Ahhhh...nostalgia. All the stories and experiences that come to mind when we take a walk down memory lane, especially when it comes to nursing! Our Old School Nurse article sparked a lot of comments and memories from our ModernNurse readers so we had to highlight a few of our favorites and share. Enjoy these gems and don't forget to add your own old school nurse memories in the comments section below.
1. "What about giving an iron injection z track or buttoning up 15 small hole buttons on your starched uniform. In nursing school I was sent to the Director of Nursing for dirty shoelaces! Major offense!! On duty we never had lunch or breaks and we did our patients respiratory treatments, range of motion, wound care, ostomy care, IV’s, transported our patients in their beds back and forth to surgery and x ray, passed and removed meal trays, kept track of our patients I and Os assisted Drs on rounds and watched for flagged charts for new orders to be transcribed and answered call lights for all patients not just the ones we were assigned. We gave a full report at the end of our shift that all the nurses attended. We knew our patients because we did it all….. and we loved the work, our patients, families and the blood sweat and tears that went with our “calling”-- Nurse Dee
2. "Graduated in ’76 and wore a hat about one year. Also wore white oxfords and support hose for about one year before I realized they were killing me. I bought Earth shoes and white socks to wear with my white polyester pant suits, so much better. I still do hospital corners and face the pillow opening away even at home. Who remembers smoking at the nurses station and getting ashtrays for patients and for the Drs?" -- nancynurse
3. "One thing I remember is that there was nothing disposable on the trays we took in the rooms for different procedures (foley insertions, enemas, etc.). Everything was metal and glass, so it could be re-sterilized. Bad enough the few times I dropped the tray after it had been used – but I dropped one I hadn’t used yet that had the 1000cc soap suds enema solution in the pitcher! I also remember dissolving Demerol tablets in sterile water to draw up in a syringe!" -- Nancy G.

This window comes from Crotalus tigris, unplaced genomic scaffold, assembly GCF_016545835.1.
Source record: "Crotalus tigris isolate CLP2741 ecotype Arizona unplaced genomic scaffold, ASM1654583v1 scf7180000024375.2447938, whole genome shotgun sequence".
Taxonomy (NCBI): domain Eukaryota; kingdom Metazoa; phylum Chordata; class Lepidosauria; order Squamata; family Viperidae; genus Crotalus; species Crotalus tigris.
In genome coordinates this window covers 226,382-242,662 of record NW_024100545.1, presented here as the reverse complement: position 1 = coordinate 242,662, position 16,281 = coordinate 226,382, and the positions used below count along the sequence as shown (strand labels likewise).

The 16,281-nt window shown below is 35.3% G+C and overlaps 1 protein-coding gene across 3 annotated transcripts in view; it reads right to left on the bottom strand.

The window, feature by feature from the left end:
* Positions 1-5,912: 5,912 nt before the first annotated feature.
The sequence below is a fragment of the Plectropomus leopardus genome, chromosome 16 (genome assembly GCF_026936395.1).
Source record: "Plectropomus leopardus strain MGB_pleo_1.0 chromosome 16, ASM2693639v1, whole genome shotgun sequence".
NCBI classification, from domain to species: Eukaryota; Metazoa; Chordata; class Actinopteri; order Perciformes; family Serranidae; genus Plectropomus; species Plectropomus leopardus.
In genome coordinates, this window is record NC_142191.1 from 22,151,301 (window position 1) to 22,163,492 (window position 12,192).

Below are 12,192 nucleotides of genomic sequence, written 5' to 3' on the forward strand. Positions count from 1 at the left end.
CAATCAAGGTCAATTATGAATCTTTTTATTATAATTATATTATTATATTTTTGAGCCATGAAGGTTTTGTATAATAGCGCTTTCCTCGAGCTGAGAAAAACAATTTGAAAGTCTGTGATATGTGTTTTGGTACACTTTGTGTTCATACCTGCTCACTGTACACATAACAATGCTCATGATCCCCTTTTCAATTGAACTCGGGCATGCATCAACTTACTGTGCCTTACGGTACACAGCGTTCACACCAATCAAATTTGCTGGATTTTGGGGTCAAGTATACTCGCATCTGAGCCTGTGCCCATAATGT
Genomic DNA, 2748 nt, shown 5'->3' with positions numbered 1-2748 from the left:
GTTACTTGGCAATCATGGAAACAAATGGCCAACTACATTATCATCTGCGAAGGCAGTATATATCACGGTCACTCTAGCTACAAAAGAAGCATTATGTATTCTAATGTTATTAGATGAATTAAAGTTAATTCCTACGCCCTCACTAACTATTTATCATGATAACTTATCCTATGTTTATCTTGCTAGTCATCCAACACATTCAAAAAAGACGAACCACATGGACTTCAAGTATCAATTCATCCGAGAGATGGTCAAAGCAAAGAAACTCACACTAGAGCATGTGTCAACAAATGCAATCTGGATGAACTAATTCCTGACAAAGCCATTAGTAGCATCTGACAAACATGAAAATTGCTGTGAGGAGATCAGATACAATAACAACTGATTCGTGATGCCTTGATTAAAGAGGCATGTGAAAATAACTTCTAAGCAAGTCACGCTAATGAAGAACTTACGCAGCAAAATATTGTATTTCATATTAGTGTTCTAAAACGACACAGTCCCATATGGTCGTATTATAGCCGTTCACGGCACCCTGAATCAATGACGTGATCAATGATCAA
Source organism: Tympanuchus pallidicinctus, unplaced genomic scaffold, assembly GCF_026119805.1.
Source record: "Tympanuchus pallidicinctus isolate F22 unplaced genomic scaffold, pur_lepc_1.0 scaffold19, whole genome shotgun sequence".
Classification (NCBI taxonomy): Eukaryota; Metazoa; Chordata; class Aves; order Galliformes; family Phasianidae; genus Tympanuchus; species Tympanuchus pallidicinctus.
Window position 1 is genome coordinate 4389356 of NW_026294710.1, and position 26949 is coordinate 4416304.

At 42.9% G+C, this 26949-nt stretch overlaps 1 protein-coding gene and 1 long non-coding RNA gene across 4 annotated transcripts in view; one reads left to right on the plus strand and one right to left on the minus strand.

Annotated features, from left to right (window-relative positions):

4. "I’ve been an RN since 1976, but worked as an aide while still in high school back in 1970. I still work full time– now as an administrator, but I’m a nurse first. still take patients to the bathroom, give injections when my nurses are busy and I still cry while holding the hand of a dying patient. Now, my staff comes to me when they see an order such as for clycis and have never heard of it yet along use it. I tell them old nurse remedies and they crack up laughing. Maybe you remember some: we used Mecurochrome and Mayonnaise to heal wounds (don’t forget the heat lamp!) What were we thinking? applying sugar to a prolapsed rectum or uterus to help it constrict before pushing it back in. HHH enema. High, Hot and Hell of a lot. If you worked at a catholic hospital- you could not wear pants and the dress had to be below the knees. Oh, the good old days. Looking forward to retirement next year!!!" -- Rose Marie
5. "I was an CNA first then graduated from LPN 1973, white hose, hair off collar, cap. Got my AAS in Nursing 1981, still in white hose, cap and hair off the collar. Both of my caps are gone but none of the memories!! Baths, back rubs, bed pans. IV’s with drip counts and tape to the new mini infusers for ambulatory patients. Have done most of it all from mopping floors to home health care and now sit behind a computer all day taking symptom calls. From strict uniform policies to now working in my PJ’s if I want. We’ve come a long way and have a long way to go still!!" -- boxcaranne